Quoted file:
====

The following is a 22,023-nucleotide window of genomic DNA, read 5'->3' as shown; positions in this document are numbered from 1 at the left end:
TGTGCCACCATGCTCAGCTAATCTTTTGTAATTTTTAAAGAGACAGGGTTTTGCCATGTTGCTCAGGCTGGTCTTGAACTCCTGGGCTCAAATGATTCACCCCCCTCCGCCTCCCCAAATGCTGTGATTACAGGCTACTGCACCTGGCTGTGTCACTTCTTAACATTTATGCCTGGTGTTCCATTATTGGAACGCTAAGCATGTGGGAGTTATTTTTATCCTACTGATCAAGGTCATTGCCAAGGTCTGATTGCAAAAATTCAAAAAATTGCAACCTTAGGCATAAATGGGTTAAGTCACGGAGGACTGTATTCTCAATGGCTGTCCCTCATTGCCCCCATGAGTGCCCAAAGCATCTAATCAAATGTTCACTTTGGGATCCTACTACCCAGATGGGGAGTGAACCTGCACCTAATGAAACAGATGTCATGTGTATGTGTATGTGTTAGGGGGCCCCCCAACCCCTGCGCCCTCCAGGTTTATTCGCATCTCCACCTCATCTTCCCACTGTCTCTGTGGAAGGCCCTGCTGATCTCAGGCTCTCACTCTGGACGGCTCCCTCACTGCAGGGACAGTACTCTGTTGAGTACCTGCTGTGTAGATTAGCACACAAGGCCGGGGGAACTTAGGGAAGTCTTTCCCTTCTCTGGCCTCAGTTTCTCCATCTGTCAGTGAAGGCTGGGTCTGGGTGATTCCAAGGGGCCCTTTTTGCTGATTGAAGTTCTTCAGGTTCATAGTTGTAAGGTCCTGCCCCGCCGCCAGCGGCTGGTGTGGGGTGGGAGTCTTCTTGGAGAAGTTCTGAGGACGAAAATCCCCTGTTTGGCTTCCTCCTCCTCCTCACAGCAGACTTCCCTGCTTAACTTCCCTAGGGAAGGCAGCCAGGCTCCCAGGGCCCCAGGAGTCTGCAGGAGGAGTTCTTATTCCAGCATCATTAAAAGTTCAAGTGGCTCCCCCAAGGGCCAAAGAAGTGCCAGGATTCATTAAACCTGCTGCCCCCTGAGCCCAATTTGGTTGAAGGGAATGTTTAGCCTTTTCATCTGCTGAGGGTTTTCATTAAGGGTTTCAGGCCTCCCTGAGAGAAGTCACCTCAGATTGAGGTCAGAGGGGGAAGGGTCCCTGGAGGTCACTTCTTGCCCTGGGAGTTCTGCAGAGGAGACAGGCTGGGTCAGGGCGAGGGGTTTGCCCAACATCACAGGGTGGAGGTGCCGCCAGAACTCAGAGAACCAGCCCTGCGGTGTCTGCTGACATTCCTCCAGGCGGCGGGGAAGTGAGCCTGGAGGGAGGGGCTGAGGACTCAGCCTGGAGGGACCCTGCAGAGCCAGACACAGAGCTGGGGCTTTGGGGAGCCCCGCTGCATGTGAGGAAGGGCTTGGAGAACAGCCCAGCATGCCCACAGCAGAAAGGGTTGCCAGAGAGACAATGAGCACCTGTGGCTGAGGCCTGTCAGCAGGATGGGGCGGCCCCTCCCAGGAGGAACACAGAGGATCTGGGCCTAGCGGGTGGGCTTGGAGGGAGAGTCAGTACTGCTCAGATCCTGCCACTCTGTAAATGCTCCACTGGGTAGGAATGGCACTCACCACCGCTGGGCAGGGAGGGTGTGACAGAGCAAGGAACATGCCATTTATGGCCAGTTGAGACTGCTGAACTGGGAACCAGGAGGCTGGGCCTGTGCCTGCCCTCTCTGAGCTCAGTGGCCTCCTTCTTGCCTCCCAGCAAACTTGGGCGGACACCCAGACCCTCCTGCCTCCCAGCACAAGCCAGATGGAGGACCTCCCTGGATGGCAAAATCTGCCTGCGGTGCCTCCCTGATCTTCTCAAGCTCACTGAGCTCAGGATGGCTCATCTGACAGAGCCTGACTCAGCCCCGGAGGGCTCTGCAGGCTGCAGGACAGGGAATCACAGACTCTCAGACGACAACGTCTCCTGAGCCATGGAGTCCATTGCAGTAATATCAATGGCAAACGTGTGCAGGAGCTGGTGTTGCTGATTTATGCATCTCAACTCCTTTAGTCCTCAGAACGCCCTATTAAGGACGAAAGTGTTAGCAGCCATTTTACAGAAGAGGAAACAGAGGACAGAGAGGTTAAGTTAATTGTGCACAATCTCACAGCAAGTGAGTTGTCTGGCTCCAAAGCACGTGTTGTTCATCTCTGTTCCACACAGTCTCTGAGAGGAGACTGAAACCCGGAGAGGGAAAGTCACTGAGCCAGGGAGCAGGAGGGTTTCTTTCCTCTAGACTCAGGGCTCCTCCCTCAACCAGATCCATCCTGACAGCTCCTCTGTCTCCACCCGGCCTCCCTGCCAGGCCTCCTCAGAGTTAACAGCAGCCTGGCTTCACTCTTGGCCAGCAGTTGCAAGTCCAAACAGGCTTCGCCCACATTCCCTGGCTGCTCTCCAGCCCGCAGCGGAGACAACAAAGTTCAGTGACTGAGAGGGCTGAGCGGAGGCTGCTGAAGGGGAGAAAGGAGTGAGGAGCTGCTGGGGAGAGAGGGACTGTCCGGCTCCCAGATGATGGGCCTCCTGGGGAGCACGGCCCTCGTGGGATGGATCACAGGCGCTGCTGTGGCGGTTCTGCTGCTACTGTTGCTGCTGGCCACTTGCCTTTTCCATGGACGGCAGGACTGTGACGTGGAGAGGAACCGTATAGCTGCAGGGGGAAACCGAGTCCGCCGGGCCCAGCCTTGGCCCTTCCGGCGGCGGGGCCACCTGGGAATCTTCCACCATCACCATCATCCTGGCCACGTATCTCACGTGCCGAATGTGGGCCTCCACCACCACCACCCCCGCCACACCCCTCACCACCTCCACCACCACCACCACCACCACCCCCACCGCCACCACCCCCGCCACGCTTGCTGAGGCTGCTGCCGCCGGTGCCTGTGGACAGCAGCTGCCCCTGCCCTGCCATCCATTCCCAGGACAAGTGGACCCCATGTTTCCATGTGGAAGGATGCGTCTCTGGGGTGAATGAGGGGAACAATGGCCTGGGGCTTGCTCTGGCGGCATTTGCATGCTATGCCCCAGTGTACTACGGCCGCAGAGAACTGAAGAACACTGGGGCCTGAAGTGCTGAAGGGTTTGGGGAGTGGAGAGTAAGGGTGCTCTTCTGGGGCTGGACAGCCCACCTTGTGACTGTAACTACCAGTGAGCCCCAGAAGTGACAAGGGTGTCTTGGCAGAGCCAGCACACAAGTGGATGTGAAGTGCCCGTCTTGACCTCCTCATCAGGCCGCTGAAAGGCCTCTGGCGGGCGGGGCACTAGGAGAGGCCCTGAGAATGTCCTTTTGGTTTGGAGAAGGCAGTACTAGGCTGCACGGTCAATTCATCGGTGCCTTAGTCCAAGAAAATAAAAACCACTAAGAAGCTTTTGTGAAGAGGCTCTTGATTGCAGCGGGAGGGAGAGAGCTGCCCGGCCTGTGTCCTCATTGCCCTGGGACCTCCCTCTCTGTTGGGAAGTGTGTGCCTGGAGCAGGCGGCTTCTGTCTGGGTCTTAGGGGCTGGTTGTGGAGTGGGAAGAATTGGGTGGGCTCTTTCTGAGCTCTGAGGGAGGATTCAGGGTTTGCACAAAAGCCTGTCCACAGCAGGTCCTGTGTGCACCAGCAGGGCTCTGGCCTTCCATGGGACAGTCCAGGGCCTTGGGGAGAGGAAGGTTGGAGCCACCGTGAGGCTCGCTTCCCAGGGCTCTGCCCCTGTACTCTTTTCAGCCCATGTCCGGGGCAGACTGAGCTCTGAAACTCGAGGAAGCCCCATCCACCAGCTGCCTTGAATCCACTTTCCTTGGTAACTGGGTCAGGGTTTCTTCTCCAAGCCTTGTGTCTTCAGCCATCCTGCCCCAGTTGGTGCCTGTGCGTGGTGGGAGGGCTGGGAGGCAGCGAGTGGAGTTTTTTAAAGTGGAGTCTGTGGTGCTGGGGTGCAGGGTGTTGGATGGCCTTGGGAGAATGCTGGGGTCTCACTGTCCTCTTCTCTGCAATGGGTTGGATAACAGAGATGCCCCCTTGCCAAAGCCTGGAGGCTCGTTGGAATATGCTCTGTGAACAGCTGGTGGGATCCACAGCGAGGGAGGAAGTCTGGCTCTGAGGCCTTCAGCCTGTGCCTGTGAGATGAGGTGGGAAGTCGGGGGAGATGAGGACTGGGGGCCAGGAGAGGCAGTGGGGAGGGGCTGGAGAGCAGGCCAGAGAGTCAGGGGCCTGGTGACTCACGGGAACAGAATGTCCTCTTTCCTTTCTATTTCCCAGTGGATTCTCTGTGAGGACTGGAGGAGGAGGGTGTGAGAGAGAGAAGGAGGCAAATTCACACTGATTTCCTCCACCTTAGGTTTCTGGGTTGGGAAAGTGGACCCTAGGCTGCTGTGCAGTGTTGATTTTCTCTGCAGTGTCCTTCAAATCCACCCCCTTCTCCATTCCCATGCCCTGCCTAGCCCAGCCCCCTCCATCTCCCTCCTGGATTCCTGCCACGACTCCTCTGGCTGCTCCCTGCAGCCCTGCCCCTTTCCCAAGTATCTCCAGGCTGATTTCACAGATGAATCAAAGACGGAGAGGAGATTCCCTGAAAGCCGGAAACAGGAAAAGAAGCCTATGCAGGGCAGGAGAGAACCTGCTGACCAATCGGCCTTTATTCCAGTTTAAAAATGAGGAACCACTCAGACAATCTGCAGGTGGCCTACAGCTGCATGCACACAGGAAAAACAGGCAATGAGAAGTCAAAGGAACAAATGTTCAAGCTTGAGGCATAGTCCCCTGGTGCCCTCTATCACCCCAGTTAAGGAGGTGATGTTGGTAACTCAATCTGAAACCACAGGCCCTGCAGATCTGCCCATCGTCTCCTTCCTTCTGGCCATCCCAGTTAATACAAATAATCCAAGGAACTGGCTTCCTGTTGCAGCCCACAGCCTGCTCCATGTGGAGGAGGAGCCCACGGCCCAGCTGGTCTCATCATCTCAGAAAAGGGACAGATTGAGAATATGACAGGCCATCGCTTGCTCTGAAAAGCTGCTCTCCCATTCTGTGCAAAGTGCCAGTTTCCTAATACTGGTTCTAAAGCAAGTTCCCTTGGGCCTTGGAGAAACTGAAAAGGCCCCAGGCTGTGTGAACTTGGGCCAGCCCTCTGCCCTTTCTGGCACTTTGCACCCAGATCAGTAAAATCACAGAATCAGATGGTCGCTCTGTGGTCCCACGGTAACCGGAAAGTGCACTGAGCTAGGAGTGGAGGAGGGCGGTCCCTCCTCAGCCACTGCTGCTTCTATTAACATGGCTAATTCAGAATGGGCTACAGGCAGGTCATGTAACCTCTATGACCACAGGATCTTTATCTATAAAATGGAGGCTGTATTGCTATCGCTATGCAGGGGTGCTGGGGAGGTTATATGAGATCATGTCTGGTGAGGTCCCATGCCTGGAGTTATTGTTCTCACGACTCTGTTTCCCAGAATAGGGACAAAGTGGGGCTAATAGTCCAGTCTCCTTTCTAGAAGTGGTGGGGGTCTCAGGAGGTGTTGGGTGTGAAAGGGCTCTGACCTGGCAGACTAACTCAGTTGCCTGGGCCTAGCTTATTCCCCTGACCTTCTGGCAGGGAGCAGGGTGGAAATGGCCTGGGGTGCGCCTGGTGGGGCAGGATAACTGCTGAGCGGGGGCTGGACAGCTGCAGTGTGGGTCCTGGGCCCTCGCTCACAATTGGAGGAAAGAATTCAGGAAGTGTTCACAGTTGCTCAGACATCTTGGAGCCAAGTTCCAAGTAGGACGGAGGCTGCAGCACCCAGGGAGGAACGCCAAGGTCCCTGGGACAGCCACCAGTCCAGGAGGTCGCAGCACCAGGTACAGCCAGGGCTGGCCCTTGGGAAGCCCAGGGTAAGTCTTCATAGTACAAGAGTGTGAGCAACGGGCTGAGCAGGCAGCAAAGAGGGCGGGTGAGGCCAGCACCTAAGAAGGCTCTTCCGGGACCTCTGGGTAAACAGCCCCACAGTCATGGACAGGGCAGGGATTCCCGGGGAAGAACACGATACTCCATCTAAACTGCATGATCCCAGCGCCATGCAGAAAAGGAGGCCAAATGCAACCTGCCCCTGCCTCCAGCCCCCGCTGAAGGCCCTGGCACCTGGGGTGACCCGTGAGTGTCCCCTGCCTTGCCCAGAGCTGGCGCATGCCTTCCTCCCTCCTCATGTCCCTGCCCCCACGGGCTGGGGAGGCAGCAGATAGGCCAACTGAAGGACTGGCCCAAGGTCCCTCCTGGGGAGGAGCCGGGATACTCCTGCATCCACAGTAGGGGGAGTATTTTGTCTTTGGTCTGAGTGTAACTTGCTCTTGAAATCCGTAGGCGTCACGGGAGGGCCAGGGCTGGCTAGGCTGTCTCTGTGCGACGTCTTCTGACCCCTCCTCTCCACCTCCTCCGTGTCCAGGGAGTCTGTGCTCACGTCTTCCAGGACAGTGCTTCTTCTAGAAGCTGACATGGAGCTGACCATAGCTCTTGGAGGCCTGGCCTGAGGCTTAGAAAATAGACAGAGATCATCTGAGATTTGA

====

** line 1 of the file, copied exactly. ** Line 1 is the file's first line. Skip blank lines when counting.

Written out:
The following is a 22,023-nucleotide window of genomic DNA, read 5'->3' as shown; positions in this document are numbered from 1 at the left end: